#11: Where the Broken Heart Still Beats
This was marketed to me as historical fiction. The only historical part was two of the names, everything else was made up. That's all my disappointment can bring me to say on this book.
12: Robinson Crusoe
When I first read this book it was an abridged version. I liked it, and figured I'd read the real thing. Guess what the abridged version left out. Oh yeah, that would be the entire point of the book. This is a book written about a man's journey to Christ. It is NOT a book about a man surviving alone on a island. It takes abandonment on an island for this man to think about his life and recognize his need for a savior of his soul, rather than a savior for his body. In the end he gets both. It's a great book, I've always loved it. I love it even more now.
#13: The Mysterious Affair at Styles
This was my first introduction to the Agatha Christie novels. I enjoyed it thoroughly, I couldn't put it down. Her ending was really clever. However, it was just another mystery novel. It was a good introduction to her work, I want to read more, but I feel like she's written better stories.
#14: Anne of Green Gables
This is another one that I've re-read, but to be fair I really remembered nothing about it. It was like reading it for the first time. I thoroughly enjoyed it. I loved Anne. She's so flighty and ridiculous, but grows up pretty well. It's a good book and I recommend it to all. Not my favorite, but still a good read.
#15: Taking Back Astronomy
So, I LOVE science - especially Astronomy. My church recently had an Apologetics Conference where a member of the Creation Science Institute came and spoke, and I picked up this book there. It's produced by Answers In Genesis, and is basically about the secularization of Astronomy and how the science actually supports a Biblical interpretation of cosmological history. Let it be known that I typically agree with everything Answers In Genesis affirms. I am a literal Six day Creationist, I'm not a Darwinist, so my beef with them isn't a scientific one. All of their material, I believe, is really confrontational. If you do not hold to their exact beliefs you are 100% anti-biblical (that is a quote from the book), and you hate Jesus (that is nowhere in the book, nor on their website, or in nay of their materials, but people make that complaint) and I just find this notion to be ludicrous.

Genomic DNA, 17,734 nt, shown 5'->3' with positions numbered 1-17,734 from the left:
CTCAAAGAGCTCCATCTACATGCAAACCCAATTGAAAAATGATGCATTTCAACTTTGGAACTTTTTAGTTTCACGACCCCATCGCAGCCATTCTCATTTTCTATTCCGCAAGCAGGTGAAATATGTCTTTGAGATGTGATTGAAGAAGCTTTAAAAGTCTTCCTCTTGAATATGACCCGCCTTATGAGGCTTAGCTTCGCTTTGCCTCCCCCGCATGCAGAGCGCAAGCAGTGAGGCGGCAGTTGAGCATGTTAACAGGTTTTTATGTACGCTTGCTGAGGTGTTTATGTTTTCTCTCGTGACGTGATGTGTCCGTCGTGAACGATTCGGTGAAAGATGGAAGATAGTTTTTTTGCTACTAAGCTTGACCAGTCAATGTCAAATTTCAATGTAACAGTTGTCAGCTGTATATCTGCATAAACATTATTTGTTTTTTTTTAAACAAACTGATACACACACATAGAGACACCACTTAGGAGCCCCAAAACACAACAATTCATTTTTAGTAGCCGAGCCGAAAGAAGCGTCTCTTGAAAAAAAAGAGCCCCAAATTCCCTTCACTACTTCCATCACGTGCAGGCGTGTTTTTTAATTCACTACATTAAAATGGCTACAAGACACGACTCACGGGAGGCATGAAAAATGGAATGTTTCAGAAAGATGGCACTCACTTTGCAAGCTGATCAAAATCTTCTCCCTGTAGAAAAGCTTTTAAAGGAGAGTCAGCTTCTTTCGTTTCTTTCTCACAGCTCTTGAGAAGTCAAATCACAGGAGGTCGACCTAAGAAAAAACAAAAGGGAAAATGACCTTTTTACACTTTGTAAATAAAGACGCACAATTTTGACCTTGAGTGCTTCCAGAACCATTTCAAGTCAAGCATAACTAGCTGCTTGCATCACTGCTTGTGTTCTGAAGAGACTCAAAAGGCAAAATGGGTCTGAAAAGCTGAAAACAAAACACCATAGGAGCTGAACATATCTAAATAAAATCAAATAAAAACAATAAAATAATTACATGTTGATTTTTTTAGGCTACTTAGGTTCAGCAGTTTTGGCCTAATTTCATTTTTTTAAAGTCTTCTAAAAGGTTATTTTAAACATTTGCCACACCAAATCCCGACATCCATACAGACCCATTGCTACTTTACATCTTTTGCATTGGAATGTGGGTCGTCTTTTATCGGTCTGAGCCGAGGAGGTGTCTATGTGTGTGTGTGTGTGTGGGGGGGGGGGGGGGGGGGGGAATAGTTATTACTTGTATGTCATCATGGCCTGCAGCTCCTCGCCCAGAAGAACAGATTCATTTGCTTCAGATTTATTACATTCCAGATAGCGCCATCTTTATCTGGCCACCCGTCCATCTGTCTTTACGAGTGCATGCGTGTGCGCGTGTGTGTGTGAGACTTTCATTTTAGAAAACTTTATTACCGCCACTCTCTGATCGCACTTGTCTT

I really think that you can be a Christian and believe in an Old Earth creation and still be within the realm of Biblical orthodoxy (I do not think that you can believe in theistic evolution and be OK), it just depends on how you interpret the word yom. I know credible scientists who reject Darwinism completely, and are old earth creationists. It's not like a one or the other thing. The fact is, we just don't know. Also I had an issue with their logic in the book (they rejected uniformitarianism and then used uniformitarianism to defend their own position). It was a good book, I agreed with the conclusion, it was very informative, and I loved the pictures, I just really wish AIG wasn't so confrontational.
p.s. Despite my thoughts on the book and the organization I still desperately want to go to the Creation Museum.
Next up: Dietrich Bonhoeffer Biography, Ben Hur